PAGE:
Source: U.S. Department of Labor
The U.S. Department of Labor released recent data showing that jobless claims have slightly decreased to 228,000. But the number of Americans applying for jobless benefits has topped 200,000 for nine consecutive weeks and looks worse than previously reported. The advance seasonally adjusted insured unemployment rate was 1.3% for the ending week of March 25, unchanged from the previous week’s revised rate. The changes in the jobless-claims formula do not affect monthly employment report that comes out Friday. The U.S. government certainly uses a different process to adjust those figures, and that has already been updated. Why do high jobless claims remain a serious problem?
Higher jobless claims can slow down the economy because it indicates that more people are out of work, which can have a ripple effect on various aspects of the economy. When people are unemployed, they have less disposable income to spend, which can lead to reduced consumer spending. This, in turn, can lead to decreased demand for goods and services, which can lead to businesses cutting back on production, laying off more workers, and ultimately causing a downward spiral in the economy. Isn’t that what the Federal Reserve wanted?
The Federal Reserve has been raising interest rates as a strategy to tame inflation. While this strategy has generated some positive results, as inflation is cooling off, this decision did not come cheap. It came at a cost, and the cost is to slow the labor market. Indeed, the Feds projected to increase unemployment in order to bring inflation down. Fed Chair Jerome Powell is convinced that increasing unemployment is necessary to reduce consumer spending because consumer spending will reduce demand for goods and services, which in turn will reduce prices for those goods and services.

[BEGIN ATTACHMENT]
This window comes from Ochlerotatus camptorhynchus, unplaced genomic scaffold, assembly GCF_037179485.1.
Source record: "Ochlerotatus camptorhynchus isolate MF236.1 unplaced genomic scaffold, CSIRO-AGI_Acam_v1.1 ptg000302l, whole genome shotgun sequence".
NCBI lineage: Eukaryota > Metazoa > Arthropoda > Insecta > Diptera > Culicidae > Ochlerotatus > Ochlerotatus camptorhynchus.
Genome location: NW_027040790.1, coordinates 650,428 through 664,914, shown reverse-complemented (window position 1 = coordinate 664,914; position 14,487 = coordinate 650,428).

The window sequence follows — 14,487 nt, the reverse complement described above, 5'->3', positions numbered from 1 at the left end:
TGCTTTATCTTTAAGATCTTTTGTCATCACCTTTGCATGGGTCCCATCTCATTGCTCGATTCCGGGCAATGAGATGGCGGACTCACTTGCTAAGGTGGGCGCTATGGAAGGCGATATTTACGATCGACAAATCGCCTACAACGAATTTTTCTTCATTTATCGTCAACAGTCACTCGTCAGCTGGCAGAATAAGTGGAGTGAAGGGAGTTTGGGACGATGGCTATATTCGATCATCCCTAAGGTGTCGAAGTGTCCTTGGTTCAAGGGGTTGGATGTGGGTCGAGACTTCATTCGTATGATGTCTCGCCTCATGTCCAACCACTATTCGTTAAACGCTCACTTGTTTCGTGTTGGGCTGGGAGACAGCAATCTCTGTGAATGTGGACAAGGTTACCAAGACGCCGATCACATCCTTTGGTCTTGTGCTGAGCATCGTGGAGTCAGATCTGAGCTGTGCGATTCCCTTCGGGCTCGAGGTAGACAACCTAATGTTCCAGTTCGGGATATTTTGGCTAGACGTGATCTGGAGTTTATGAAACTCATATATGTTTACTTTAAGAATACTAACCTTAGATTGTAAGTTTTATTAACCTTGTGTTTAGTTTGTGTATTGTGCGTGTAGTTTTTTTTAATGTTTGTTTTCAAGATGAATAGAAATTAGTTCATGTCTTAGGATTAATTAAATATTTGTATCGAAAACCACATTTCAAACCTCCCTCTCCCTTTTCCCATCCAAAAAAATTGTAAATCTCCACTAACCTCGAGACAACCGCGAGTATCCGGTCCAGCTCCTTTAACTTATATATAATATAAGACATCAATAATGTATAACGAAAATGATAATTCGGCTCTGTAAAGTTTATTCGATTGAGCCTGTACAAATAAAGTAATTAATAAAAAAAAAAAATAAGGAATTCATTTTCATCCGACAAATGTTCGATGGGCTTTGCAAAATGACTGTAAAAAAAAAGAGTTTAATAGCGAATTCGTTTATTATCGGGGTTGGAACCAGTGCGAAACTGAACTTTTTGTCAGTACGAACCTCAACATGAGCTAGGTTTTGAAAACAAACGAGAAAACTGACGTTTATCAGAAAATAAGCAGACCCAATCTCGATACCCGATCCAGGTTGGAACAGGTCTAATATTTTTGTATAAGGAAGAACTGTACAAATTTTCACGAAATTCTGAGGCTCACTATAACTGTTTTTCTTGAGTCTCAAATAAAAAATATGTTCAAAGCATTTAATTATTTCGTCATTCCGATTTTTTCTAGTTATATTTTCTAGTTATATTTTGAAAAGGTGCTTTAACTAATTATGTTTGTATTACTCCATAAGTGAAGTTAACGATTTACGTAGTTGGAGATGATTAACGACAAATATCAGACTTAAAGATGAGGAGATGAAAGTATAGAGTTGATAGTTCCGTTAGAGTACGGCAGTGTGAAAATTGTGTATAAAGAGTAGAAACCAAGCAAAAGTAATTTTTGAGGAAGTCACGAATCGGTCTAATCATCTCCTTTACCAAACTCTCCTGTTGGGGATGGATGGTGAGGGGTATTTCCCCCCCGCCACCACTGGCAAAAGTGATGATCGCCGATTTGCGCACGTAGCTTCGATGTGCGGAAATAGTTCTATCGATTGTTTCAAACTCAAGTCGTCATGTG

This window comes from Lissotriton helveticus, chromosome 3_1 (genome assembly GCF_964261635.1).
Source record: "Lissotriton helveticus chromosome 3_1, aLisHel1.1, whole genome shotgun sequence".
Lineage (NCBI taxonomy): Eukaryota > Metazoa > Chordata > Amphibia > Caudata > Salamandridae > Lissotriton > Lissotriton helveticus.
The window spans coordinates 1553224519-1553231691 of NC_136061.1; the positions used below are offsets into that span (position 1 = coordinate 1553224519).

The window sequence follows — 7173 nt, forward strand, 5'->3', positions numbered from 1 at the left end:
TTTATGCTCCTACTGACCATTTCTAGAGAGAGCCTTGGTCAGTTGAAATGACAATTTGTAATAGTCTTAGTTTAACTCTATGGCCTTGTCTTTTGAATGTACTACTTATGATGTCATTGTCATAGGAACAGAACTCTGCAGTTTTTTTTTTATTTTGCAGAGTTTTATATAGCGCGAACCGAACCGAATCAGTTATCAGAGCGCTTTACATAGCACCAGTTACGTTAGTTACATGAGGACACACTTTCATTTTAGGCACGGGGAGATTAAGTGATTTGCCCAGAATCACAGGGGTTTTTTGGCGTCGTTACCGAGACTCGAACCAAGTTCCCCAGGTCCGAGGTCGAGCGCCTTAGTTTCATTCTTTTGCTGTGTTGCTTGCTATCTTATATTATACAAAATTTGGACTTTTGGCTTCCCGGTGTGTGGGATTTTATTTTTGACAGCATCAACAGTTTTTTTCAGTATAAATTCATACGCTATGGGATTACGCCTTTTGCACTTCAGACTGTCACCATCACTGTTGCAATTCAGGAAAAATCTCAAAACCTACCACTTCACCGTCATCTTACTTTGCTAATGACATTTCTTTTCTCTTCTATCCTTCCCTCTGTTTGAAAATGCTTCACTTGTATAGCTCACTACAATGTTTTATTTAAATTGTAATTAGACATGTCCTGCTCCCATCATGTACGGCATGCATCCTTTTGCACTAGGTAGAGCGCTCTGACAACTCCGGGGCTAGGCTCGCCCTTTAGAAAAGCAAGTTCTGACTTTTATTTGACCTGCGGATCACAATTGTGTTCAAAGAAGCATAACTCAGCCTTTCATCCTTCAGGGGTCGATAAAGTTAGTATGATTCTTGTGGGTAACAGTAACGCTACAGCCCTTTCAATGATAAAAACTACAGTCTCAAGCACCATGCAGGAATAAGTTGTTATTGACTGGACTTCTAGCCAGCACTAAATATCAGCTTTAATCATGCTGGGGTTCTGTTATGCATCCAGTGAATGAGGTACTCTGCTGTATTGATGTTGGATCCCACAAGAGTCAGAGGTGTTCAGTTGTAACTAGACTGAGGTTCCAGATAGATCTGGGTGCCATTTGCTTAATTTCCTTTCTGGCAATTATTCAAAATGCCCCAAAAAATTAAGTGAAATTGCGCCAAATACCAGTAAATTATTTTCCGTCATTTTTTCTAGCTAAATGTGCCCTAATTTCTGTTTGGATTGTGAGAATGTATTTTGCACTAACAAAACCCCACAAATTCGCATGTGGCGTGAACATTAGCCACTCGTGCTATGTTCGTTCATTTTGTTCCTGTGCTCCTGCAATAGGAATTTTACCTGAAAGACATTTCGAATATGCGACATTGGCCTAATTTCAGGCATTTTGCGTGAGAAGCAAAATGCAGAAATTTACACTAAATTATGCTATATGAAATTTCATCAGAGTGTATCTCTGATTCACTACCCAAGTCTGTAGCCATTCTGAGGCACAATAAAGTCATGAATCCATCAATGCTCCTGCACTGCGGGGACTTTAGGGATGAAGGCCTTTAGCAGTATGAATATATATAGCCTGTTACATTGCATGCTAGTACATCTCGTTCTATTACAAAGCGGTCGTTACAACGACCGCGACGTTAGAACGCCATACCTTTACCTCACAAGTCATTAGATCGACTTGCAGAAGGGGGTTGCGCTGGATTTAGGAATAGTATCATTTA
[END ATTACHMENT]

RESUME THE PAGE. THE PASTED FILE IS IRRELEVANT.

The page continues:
Additionally, when there are more people out of work, there are fewer people paying taxes, which can result in reduced government revenue. Yet, President Biden wants to increase taxes to fund his various government programs. If there are fewer people working, thus fewer people taxes, does it mean that he will have to increase taxes on those who are still working? If that’s the case then the middle-class, which is already in trouble as it makes up most of the jobless claims, will suffer even more. President Biden will surely claim that a tax increase will only be applied to the super wealthy, but let us not forget that the super wealthy have the resources to legally avoid paying taxes; a privilege that ordinary people do not have.
Ordinary people pay taxes on the money they make while wealthy people pay taxes on the money they spend. Most of the wealthy make money from their investments, and the money tied to their investments is not taxable until those investments are realized for a profit. Hence, the tax burden falls on the middle-class. President Biden will probably seek to increase corporate income tax as a means to increase government revenues and as a means to make wealthy people pay more taxes than the middle-class. If he does so, corporations will be incentivized to run their operations at a loss. Rather than turning a profit, which will be taxed, corporations will adjust their finances so that their expenses exceed their revenues. In that case, they won’t pay corporate income tax, and the tax burden will once again fall on the middle-class.
The bottom line is that when the economy is slowing, raising taxes is not the best course of action in an attempt to stimulate growth. If the government takes from people while their purchasing power is already reduced because of inflation, then they have nothing left to spend. The economy will be exacerbated as a result of bad policies that prolonged the pain that everyone had to endure.